Jewish World Review Sept. 24, 2004 / 9 Tishrei, 5765
Saudi Arabia's religious hatred
Last week, the State Department added Saudi Arabia to its list of the world's most religiously intolerant nations. It was a step long overdue. Section 402 of the International Religious Freedom Act requires the department to designate each country that has "engaged in or tolerated particularly severe violations of religious freedom" as a "country of particular concern for religious freedom." Few nations deserve that designation more than Saudi Arabia. But for reasons of politics and corruption, the law's clear mandate was always flouted before.
For years, the Saudi regime was exempt from harsh criticism in official US circles - an immunity bought with the hundreds of millions of dollars Riyadh lavished on US policymakers, ambassadors, and lobbyists. Former CIA officer Robert Baer laid out many of the disgraceful details in his recent bestseller, "Sleeping With the Devil."
But that changed after 9/11, when a group of mostly Saudi terrorists sent thousands of innocent victims to their deaths. Countless Americans realized for the first time that Saudi Arabia, with its Wahhabi strain of Islam - a radical, aggressive, and poisonously intolerant creed - was the incubator of the world's most virulent anti-American savagery. The old speak-no-evil wall of protection began to crack. One result is the addition of Saudi Arabia to the State Department's list.
"Freedom of religion does not exist," the department states in its report on Saudi Arabia. "It is not recognized or protected under the country's laws, and basic religious freedoms are denied to all but those who adhere to the state-sanctioned version of Sunni Islam. Citizens are denied the freedom to choose or change their religion, and non-citizens practice their beliefs under severe restrictions. Islam is the official religion and all citizens must be Muslims."
The report notes that "conversion by a Muslim to another religion is . . . a crime punishable by death if the accused does not recant. . . . The government prohibits non-Muslim religious activities. Non-Muslim worshippers" - millions of foreign-born Christians and Hindus work in Saudi Arabia - "risk arrest, imprisonment, lashing, deportation, and sometimes torture for engaging in religious activity that attracts official attention."
That is clear enough as far as it goes, but Ambassador John Hanford, whose office compiled the report, took pains to reassure the Saudis that it would go no further. Asked at a press briefing whether the listing of Saudi Arabia should be seen as a "pressure tactic," Hanford replied:
"Oh, no, no. Uh-uh. No. These designations are ones that we make with a certain degree of sorrow because these are valued relationships, particularly in a case such as Saudi Arabia. But the US Congress has laid out for us a standard that we feel we must follow."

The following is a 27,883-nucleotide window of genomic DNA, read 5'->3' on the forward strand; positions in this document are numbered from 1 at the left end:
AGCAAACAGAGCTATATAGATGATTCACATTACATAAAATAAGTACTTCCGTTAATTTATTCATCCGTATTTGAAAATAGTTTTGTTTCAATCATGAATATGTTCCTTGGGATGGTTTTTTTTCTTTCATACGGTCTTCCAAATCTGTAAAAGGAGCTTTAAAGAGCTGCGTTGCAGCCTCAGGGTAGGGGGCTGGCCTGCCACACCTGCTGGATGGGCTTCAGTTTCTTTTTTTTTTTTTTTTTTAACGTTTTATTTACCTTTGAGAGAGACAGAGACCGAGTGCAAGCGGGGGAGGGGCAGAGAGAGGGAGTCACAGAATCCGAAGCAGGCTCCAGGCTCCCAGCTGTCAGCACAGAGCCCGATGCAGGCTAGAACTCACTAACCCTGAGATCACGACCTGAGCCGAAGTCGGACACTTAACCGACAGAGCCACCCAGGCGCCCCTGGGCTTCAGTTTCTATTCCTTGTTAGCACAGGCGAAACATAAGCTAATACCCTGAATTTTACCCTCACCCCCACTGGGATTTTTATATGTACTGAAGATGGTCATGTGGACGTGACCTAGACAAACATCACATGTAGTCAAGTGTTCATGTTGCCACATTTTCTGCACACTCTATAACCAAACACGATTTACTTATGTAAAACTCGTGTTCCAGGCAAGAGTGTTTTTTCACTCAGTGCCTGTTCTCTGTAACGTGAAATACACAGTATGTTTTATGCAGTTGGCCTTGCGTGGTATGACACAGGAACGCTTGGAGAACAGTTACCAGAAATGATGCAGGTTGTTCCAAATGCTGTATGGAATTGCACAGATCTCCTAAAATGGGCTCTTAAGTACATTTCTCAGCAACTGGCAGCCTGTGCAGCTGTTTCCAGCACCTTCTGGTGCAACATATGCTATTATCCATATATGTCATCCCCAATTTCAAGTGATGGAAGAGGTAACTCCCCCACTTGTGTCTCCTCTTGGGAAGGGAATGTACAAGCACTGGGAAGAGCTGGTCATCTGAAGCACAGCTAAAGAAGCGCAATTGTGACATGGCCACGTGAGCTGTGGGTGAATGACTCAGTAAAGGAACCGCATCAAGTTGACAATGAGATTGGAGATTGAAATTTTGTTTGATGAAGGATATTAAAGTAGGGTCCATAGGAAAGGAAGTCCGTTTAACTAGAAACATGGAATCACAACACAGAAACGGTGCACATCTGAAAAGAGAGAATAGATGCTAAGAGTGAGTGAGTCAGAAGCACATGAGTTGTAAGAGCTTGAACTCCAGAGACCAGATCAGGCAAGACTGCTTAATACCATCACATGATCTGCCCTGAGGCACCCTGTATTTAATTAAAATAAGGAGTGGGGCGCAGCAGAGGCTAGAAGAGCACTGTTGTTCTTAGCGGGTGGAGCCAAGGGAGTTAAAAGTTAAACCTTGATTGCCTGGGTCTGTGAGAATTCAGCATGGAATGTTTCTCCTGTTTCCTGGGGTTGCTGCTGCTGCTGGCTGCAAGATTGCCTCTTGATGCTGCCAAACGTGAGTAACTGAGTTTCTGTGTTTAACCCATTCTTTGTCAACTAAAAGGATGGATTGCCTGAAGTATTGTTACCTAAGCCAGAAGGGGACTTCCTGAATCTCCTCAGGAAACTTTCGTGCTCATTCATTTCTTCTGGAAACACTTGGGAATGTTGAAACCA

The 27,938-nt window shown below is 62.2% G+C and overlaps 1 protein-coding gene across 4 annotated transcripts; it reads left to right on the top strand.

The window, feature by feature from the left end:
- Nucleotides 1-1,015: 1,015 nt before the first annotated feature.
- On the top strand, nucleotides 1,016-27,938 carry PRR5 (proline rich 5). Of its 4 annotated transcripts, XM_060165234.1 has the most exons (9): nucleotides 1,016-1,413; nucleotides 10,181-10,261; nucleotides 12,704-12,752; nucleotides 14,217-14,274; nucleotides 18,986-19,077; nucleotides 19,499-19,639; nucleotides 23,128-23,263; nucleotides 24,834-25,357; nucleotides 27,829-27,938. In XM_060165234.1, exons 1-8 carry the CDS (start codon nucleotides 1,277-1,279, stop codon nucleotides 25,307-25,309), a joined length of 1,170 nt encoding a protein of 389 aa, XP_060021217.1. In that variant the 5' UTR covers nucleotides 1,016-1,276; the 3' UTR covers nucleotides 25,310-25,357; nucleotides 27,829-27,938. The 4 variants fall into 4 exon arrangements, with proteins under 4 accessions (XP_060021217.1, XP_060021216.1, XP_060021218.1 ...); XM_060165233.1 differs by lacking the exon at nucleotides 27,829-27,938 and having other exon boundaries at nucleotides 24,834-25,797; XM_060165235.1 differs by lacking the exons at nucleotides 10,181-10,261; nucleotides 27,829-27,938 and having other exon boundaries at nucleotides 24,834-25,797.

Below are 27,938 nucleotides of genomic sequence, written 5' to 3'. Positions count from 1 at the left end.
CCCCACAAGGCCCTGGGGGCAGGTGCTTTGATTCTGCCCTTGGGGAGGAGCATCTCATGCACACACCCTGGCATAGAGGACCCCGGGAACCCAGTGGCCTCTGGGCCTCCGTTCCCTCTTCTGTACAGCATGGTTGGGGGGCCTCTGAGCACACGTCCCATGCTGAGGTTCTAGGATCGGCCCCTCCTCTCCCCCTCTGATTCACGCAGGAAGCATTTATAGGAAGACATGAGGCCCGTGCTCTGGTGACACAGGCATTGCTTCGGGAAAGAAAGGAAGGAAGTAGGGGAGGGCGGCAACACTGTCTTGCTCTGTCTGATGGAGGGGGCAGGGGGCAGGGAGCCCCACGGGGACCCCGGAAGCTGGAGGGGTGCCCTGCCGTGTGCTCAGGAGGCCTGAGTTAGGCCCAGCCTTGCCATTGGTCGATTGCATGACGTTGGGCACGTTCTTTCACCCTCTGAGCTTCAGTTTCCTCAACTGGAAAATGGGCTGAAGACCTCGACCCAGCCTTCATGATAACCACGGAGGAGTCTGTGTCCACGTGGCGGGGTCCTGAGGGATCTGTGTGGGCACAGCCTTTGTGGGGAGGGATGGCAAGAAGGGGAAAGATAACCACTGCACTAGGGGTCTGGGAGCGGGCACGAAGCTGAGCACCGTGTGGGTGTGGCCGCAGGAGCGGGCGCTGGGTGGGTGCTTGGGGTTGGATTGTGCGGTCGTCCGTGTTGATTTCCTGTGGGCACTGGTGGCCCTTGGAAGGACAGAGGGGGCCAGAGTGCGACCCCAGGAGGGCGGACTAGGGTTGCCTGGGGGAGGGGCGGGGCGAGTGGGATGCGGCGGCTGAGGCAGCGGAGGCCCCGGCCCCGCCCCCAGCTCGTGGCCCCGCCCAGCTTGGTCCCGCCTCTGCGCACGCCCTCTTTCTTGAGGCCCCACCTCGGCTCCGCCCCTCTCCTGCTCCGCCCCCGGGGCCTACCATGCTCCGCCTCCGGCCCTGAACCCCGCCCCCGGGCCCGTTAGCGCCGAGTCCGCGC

Secretary of State Colin Powell likewise did his best to allay any Saudi worries. "This is not to punish them, or in any way to show displeasure," he assured Al Arabiya, the Arab satellite channel. "One should not see this as anything but two friends talking to one another about a problem of mutual concern."
Not in any way to show displeasure? Saudi Arabia's Wahhabi fanaticism is the root from which Osama bin Laden and Al Qaeda draw their ideological sustenance. It is the ultimate source of the hatred that destroyed the Twin Towers three years ago - and sawed the heads off two American engineers in Iraq this week. We will never win the war on Islamist terror unless we shut off the wellspring that feeds it. That means speaking bluntly about Saudi Wahhabism and the kind of country it has shaped.
Saudi Arabia is the kind of country in which an 8th-grade textbook teaches that Jews and Christians were cursed by Allah and turned into apes and pigs, and in which 9th graders learn that on the day of judgment, "a Jew will hide behind a rock or a tree, and the rock or tree will call upon the Muslim: 'O Muslim, O slave of Allah! There is a Jew behind me, come and kill him!' "
It is the kind of country in which a guest worker from India can be arrested for leading Bible studies in his home. Brian Savio O'Connor was beaten and threatened with death unless he agreed to renounce his faith, Christian news services have reported. "My legs were chained and I was hung upside down," he told friends who visited him in prison. "My captors alternately kicked and beat me in the chest and ribs."
And it is the kind of country, let's not forget, in which Muslims, too, can be hideously victimized - as when the state morality police, the "mutawwa'in," forced a group of teen-age girls to stay inside a burning school building because they were not wearing the head scarves and black cloaks that female Saudis must wear in public. Fifteen of the girls died; 52 were injured.
Saudi oil fuels the world, but the enemy we are fighting is fueled by the feverish religious bigotry that is Saudi Arabia's other leading export. Unless we squarely face that bigotry, and cast a cold eye on the regime that sustains it, the war on terror is one we will not win.
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Jeff Jacoby is a Boston Globe columnist. Comment by clicking here.
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